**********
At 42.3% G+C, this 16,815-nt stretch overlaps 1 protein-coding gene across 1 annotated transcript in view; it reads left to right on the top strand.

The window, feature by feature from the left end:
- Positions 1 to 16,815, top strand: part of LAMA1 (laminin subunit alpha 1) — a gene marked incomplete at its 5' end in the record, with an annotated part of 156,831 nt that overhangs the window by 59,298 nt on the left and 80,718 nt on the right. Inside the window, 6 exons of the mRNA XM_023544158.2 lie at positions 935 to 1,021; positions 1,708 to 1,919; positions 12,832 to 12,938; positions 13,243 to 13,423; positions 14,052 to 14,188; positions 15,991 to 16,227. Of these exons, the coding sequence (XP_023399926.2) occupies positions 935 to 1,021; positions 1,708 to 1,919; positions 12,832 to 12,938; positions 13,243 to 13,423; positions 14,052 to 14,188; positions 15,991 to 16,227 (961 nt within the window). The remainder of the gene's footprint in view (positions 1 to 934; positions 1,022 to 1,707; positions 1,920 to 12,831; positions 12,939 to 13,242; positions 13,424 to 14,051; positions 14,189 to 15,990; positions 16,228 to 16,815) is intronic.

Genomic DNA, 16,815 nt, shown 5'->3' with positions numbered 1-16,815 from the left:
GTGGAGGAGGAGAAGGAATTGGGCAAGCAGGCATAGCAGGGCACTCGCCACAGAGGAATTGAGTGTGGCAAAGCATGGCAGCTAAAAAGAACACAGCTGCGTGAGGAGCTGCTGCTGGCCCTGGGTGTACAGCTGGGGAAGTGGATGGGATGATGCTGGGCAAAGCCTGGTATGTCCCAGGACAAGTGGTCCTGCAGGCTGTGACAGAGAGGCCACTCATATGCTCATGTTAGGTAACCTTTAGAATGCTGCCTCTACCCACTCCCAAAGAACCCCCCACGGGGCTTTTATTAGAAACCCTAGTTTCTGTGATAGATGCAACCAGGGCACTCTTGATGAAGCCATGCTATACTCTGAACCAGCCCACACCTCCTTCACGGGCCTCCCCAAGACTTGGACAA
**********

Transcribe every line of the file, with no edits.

At 42.3% G+C, this 16,815-nt stretch overlaps 1 protein-coding gene across 1 annotated transcript in view; it reads left to right on the top strand.

The window, feature by feature from the left end:
- Positions 1 to 16,815, top strand: part of LAMA1 (laminin subunit alpha 1) — a gene marked incomplete at its 5' end in the record, with an annotated part of 156,831 nt that overhangs the window by 59,298 nt on the left and 80,718 nt on the right. Inside the window, 6 exons of the mRNA XM_023544158.2 lie at positions 935 to 1,021; positions 1,708 to 1,919; positions 12,832 to 12,938; positions 13,243 to 13,423; positions 14,052 to 14,188; positions 15,991 to 16,227. Of these exons, the coding sequence (XP_023399926.2) occupies positions 935 to 1,021; positions 1,708 to 1,919; positions 12,832 to 12,938; positions 13,243 to 13,423; positions 14,052 to 14,188; positions 15,991 to 16,227 (961 nt within the window). The remainder of the gene's footprint in view (positions 1 to 934; positions 1,022 to 1,707; positions 1,920 to 12,831; positions 12,939 to 13,242; positions 13,424 to 14,051; positions 14,189 to 15,990; positions 16,228 to 16,815) is intronic.

Genomic DNA, 16,815 nt, shown 5'->3' with positions numbered 1-16,815 from the left:
GTGGAGGAGGAGAAGGAATTGGGCAAGCAGGCATAGCAGGGCACTCGCCACAGAGGAATTGAGTGTGGCAAAGCATGGCAGCTAAAAAGAACACAGCTGCGTGAGGAGCTGCTGCTGGCCCTGGGTGTACAGCTGGGGAAGTGGATGGGATGATGCTGGGCAAAGCCTGGTATGTCCCAGGACAAGTGGTCCTGCAGGCTGTGACAGAGAGGCCACTCATATGCTCATGTTAGGTAACCTTTAGAATGCTGCCTCTACCCACTCCCAAAGAACCCCCCACGGGGCTTTTATTAGAAACCCTAGTTTCTGTGATAGATGCAACCAGGGCACTCTTGATGAAGCCATGCTATACTCTGAACCAGCCCACACCTCCTTCACGGGCCTCCCCAAGACTTGGACAA